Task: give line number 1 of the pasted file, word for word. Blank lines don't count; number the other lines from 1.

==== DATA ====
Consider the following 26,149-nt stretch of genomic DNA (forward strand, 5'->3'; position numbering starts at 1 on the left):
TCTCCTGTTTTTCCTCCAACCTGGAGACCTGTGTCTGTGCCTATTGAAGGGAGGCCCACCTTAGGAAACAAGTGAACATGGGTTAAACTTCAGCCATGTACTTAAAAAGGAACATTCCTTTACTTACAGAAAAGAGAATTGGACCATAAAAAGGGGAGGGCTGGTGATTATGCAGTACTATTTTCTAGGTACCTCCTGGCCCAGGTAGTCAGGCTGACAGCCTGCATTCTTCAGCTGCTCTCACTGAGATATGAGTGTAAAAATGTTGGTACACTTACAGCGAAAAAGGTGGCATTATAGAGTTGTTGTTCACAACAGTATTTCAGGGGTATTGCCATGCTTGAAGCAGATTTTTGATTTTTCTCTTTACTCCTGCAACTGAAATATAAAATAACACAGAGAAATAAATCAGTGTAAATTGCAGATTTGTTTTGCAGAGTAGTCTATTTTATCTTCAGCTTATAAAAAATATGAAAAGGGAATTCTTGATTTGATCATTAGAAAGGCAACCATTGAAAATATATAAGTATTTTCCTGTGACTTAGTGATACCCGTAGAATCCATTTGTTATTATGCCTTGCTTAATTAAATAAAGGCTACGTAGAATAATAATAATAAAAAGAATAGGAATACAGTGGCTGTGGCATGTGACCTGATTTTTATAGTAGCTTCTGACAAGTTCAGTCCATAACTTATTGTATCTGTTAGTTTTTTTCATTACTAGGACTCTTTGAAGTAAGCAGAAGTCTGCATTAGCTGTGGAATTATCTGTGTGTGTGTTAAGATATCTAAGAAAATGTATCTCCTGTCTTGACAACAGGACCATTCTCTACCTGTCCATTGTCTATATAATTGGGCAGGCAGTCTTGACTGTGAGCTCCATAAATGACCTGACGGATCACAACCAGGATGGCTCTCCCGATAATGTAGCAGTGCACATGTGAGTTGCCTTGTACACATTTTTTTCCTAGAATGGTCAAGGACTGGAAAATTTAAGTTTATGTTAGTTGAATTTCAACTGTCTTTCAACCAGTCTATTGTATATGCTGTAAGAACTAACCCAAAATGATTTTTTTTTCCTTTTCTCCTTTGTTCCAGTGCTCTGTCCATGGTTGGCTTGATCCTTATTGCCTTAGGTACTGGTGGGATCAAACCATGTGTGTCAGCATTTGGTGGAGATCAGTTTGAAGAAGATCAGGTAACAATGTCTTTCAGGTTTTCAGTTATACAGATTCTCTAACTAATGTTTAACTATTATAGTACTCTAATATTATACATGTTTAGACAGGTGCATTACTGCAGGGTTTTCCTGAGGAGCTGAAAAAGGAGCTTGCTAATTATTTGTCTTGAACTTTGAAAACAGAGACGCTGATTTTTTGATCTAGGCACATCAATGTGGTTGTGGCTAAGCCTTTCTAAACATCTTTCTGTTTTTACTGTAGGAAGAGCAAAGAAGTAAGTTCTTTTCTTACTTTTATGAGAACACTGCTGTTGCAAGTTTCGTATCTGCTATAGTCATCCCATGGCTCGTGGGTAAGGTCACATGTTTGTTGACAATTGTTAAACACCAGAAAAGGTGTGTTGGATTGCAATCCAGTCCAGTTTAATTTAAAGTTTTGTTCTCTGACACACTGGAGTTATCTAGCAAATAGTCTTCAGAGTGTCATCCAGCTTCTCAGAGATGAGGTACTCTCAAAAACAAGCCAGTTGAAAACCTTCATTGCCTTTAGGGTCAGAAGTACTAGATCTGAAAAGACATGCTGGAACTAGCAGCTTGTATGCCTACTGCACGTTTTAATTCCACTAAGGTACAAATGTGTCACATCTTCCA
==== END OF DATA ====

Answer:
Consider the following 26,149-nt stretch of genomic DNA (forward strand, 5'->3'; position numbering starts at 1 on the left):